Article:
Results for author Fred Gales

Dit Wonderlijk Werk, Freerk Kamma

For a short biography on Freerk Kamma, see the Freerk Kamma page. On this page are the tapes and cassettes which were copied for the VPRO Urubicha radio broadcast Dit wonderlijk werk of 17-3-2005. They have been redigitized and edited for PACE. The original tapes and cassettes were returned to the relatives of Freerk Kamma.
For more information or any messages or correspondence contact huublems81@gmail.com or srgales@ziggo.nl.

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Edward A. Polansky

After high school Edward A Polansky went to West Papua to study at the Administrative Institute in Hollandia and became a civil servant in Sorong and Salawati. Later he obtained leave and studied Non-Western Sociology in Leiden, in which he got his master’s degree in April 1962. He then returned to West Papua and became the controller of Teminabuan. He remained in his post during the Untea period and after the Indonesian takeover he moved to Rabaul in Papua New Guinea, where he held a position as Research Scholar in Pacific History for the Australian National University. He already had some experience in making radio broadcasts during his study time in Leiden; he made three radio programs for the national radio station Een Rondreis langs de Radja Ampat eilanden, Bezoek uit Melanesië, Ed Polansky spreekt met Jos Hay en Betty Kasiepo and Nederlands Nieuw Guinea: Oud en Nieuw door F. Kirihio en Ed Polansky. He also featured in a number of newspaper articles, among others  Naar zelfstandigheid van Nieuw-Guinea  in the Nieuwe Leidsche Courant of 28-11-1960 and “gevangen infiltranten” in the Volkskrant of 13-6-1962. In 1957 he wrote Memorie van overdracht van het district Salawati : with notes about the languages ​​of the Raja Ampat islands and about the shamanic mon religion on Salawati. 1957. He also wrote a short report on Kinderspelen Ajau-eilanden and Enkele vondsten op Noord-Waigeo in 1956.
Also take a look at: http://www.netpha.nl/netherlands-overseas/netherlands-new-guinea/manokwari-to-budapest-netherlands-new-guinea/

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Ad Delleman

Ad Delleman worked as an assistant for demographic structural research in Dutch New Guinea from 31 August 1959 to 20 September 1962. The research was financed by the development fund of the European Economic Community. He stayed on Biak and Soepiori in various places in 1959 and 1960. In 1961 he moved to Noemfoor, then to Noeboeai in the Waropen, later to the Padaido Islands and in late 1961 and early 1962 to Nimboran. Later in 1962 he moved to Kokas, Fak-Fak and Mindiptana. On 16 September 1962 the research was terminated because of the transfer of West Papua to the United Nations and Indonesia. On 1 October 1962 he left West Papua. He had already been charmed by sound recording. When going to West Papua he bought himself a tape recorder and started recording over in West Papua as a true sound hunter. He had problems with the recorder, that malfunctioned with the engine rubbing against a part producing unwanted sounds, and running too slowly and with an erratic speed. So, some of his recordings nowadays run too fast and with a too high and variable pitch. In time, he obtained a new tape recorder and he continued to record all kinds of music and events, some of which are quite rare, such as the early string band songs from Noeboeai in the Waropen and the Islamic music and ceremonies from the Kokas area. His recordings were partly broadcast by the RONG in their Dutch and Indonesian broadcasts.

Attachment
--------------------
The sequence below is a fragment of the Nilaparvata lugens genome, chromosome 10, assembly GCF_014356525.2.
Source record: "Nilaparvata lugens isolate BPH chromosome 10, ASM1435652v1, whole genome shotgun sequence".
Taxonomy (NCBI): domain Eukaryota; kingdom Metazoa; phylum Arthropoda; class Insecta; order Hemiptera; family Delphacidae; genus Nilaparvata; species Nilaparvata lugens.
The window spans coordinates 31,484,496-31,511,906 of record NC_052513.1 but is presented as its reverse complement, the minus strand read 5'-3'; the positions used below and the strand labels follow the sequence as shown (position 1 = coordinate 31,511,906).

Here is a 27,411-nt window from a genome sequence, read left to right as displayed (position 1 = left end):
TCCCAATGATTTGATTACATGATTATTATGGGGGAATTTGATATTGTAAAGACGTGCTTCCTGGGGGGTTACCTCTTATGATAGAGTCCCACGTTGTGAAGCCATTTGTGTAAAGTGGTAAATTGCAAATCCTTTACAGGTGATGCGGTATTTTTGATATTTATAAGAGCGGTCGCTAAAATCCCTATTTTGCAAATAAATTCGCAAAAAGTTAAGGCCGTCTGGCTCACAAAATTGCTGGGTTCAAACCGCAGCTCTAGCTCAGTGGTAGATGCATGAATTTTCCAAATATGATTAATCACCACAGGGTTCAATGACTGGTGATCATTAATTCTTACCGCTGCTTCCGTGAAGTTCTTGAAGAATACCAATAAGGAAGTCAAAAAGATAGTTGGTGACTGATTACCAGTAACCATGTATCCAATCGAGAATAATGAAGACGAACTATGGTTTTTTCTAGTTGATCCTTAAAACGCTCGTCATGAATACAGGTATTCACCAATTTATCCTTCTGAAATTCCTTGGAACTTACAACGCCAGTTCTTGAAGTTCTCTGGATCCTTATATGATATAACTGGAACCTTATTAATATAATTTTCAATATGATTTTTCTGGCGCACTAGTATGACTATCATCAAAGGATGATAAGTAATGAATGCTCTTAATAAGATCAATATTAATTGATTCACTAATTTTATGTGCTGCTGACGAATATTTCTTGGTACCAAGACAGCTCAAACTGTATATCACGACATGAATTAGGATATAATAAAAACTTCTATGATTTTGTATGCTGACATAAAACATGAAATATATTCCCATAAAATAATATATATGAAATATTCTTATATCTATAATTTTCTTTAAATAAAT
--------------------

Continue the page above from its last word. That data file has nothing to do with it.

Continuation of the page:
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Alfons van Nunen

Alfons van Nunen was born on 8 November 1922 in Tilburg and died on 18 December 2013 in Warmond. He was a missionary, teacher, librarian, archivist and anthropologist. He entered the Franciscan order on 7 September 1940. He was ordained as a priest on 16 March 1947. He studied anthropology in Sydney, Australia to prepare for his mission in West Papua. He arrived there in 1953 after receiving his bachelor’s degree. He was stationed in Epouto near the Wissel lakes, then transferred to Enagotadi in 1955 in the same area. He conducted research in nearby Kugapa among the Moni where he was stationed in 1957 and 1958 and wrote his doctoral thesis “The community of Kugapa”, with which he graduated in 1966 as a Master of Arts at the Anthropology Department of the University of Sydney. He already wrote the master thesis during his leave in the Netherlands in 1959, but due to the transfer of West Papua to Indonesia, he was only able to graduate in Sydney in 1966. After his leave, he was placed in Hollandia where he became a school administrator and was attached to the minor seminary, later the Theological School in Abepura, where he built up a large library and archive. He was also a member of the Catholic center and pastor of Sentani in the 1970s. He returned to the Netherlands in 2004 for health reasons and went to live in Warmond.

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Freerk Kamma

Freerk Kamma was born in Wierum on 16 February 1906 and died in Leiden on 24 September 1987. He was a missionary and anthropologist. After his father had a fatal accident, subsequent to primary school he worked as a sailor on a ‘tjalk’ for shell fishing and on a motor vessel for inland shipping while he trained as a skipper at the nautical evening school. Through the  Young Men’s Christian Association, he came into contact with the mission and he decided to become a missionary himself. To be admitted to the Missionary School he had to take an entrance exam. After three months of preparation he passed the exam and was admitted to the Missionary School in Oegstgeest. It was a six-year course that lasted from 1925 to 1931. During that period, he also got to know his future wife, Maria van Dijk. In 1931 he was sent as a missionary teacher to Dutch New Guinea where Genjem-Nimboran became his first station. In 1932 Maria van Dijk also came over and they got married. Manokwari was his second posting and in 1933 he was transferred to Sorong where, as the resort missionary, he was responsible for the western part of the Birds Head region, the Raja Ampat islands and the Ajau archipelago. There he learned to speak the Biak language fluently and also to express himself in the local Papuan languages. ​​He started collecting traditional stories and objects as well.